I’d like to think that I am not a snob.  I’d like to believe that I make those around me sincerely feel welcomed.  I’d like to imagine that I am secure enough in myself to become socially vulnerable and break out of the common comfort zone.  I’d like to surmise that I could do a Jesus and hang out with the less than desirables and not solely as a “mission.” Often we Christians think we did a ‘pat on the back worthy deed’ for being nice to a homeless person or going dumpster diving in some third world country.  But what would we do with these individuals in our every day lives – NOT viewing them as a mission?  How would we act if they approached our social safe haven?  Ok, so maybe a lice infested homeless person, who is in need of a good scrub down, entering our social clique is a bit of a stretch but what about a new person?  An “outsider?”  Far too often we devote ourselves to reaching the grotesquely lost but what about those within our life grid?  For instance, what about the unconnected youth in our churches who desire connection? What about the parents who ask for help getting their child to form Godly friendships?  What about the families who live under our noses?   These individuals and requests seem to go unnoticed or fall on deaf ears within  the church today.  I routinely challenge myself and my children with these questions.  The challenge has become even more urgent with the recent media coverage of bullying and the rash of suicides following.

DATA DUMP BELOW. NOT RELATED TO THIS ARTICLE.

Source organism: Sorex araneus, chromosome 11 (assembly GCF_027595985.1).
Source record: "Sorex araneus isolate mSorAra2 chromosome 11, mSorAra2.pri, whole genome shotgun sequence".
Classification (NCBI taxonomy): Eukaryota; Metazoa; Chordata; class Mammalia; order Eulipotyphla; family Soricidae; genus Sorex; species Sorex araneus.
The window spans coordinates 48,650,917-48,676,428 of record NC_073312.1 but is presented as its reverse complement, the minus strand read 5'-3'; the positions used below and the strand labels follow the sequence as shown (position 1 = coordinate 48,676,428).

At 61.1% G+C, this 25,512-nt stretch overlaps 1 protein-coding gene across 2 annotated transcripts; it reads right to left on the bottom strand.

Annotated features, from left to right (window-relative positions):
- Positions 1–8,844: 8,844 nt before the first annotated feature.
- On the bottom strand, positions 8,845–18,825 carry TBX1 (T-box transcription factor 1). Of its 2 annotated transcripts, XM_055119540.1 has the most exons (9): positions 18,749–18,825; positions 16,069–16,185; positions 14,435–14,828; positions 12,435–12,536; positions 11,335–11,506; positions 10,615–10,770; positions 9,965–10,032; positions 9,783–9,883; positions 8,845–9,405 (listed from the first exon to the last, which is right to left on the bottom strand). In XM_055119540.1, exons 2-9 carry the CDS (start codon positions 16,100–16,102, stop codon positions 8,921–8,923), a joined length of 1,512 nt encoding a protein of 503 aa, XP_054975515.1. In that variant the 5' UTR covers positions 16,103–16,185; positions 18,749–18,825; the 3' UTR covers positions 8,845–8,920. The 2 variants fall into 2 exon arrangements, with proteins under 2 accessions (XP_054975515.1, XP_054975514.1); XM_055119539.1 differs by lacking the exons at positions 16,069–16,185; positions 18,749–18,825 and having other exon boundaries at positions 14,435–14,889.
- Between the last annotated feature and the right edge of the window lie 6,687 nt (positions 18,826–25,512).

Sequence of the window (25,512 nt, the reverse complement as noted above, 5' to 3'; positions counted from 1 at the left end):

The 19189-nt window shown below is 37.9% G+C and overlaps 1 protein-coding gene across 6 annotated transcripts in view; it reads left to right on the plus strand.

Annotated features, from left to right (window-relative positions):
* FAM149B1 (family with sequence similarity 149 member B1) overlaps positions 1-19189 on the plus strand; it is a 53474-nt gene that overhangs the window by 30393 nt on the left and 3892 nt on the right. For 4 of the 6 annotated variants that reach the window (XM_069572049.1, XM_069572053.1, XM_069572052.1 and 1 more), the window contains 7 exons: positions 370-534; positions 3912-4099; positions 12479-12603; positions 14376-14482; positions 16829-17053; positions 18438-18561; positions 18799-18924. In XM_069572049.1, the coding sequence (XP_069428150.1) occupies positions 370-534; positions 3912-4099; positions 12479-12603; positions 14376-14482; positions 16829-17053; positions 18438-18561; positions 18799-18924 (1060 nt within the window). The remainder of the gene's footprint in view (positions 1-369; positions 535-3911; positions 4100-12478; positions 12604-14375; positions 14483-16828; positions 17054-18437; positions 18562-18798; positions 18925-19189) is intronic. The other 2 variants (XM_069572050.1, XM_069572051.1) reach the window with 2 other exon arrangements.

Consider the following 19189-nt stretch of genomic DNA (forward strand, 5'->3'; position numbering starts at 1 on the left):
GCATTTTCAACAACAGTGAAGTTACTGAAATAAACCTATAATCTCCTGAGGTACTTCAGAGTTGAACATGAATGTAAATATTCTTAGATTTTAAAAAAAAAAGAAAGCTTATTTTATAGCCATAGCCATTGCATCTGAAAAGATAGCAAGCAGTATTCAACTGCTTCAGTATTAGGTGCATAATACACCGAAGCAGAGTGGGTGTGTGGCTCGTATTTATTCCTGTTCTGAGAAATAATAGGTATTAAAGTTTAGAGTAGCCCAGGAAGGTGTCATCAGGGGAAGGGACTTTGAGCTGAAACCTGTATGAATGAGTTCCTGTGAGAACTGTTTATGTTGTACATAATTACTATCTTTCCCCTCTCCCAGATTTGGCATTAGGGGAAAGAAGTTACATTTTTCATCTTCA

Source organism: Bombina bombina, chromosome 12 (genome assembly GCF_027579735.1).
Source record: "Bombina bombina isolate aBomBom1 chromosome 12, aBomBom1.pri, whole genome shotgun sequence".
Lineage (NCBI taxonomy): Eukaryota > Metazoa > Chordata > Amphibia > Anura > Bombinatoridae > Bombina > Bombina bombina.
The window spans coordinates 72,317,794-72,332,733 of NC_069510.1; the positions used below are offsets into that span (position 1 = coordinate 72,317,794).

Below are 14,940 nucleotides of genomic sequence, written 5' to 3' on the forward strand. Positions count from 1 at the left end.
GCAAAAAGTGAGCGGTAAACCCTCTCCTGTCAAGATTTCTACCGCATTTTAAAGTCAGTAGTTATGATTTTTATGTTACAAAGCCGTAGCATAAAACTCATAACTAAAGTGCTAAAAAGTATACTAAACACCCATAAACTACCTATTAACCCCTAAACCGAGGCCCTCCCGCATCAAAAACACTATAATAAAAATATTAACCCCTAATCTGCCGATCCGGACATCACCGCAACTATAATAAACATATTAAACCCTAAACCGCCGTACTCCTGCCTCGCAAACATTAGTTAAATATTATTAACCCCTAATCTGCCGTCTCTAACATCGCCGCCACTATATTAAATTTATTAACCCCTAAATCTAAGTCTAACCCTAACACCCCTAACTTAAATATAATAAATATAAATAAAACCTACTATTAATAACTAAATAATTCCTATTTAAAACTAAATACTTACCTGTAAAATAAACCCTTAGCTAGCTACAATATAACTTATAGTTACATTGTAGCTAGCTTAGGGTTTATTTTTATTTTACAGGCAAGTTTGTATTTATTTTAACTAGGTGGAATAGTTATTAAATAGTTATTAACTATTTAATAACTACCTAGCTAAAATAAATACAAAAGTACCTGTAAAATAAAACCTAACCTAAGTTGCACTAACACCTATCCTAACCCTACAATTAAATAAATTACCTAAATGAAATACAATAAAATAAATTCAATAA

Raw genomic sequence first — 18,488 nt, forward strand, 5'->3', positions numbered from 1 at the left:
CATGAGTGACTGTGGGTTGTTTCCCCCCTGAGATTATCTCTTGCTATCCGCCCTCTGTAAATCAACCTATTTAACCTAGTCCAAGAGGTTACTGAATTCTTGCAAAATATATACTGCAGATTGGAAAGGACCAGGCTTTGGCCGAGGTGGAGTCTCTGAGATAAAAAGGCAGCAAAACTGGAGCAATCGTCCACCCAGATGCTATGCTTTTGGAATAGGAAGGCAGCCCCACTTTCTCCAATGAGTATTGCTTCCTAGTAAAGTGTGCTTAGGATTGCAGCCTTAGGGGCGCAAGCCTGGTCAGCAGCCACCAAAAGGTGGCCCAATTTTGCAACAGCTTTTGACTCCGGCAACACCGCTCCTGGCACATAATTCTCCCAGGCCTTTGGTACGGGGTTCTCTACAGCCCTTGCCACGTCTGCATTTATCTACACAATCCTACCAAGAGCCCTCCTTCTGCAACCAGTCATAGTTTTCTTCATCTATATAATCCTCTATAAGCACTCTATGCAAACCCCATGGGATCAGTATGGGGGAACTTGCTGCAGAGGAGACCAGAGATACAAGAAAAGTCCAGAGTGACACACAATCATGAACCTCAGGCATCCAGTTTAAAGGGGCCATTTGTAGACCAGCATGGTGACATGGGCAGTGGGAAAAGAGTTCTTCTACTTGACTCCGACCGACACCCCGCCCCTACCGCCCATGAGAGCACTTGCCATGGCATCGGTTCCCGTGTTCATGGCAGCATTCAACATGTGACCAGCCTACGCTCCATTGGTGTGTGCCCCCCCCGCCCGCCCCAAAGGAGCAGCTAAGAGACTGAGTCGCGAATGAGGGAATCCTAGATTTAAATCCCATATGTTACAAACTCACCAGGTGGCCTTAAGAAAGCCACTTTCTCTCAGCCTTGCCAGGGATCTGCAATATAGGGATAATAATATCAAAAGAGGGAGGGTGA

I have discovered that Christians, more often than not, are the some of the worst offenders of establishing and maintaining cliques or zones of comfort.  You see it time and time again with those in the ministry.  The ministry team (pastor, youth pastors, worship leaders etc) is, by the demand of their schedule and time spent together, a tight unit.  The time invested together with their families and children results in the formation of a tight bond which, on one level, is awesome.  However to an “outsider” it presents many challenges. A youth member whose parents are not a part of the ministry team but rather a part of the congregation may experience great difficulty approaching the children of those in the ministry because he/she is unable to enter in on the inside jokes and all of the experiences forged during the mammoth amount of time these kids spend together.  Thus, the formation of a clique occurs (and depending on how many children the ministry team has collectively – it can be a rather large clique)…a clique that is often difficult to break.  What do we do?  I heard one minister say that he explains to his children and the children of his staff that since they spend xyz hours together, he expects them to seek out someone they do not know and get to know them during Church functions.  They must spend each church function with someone new and widen the circumference of their social group.  Bravo!  It comes from the top…from what is tolerated. And as a result his church has had very little difficulties with cliques among the youth.  All are made to feel welcomed and there are virtually no lines of demarcation (Virtually as in minus the individual styles of punk, posh, Abercrombie, pierced, tattooed etc!)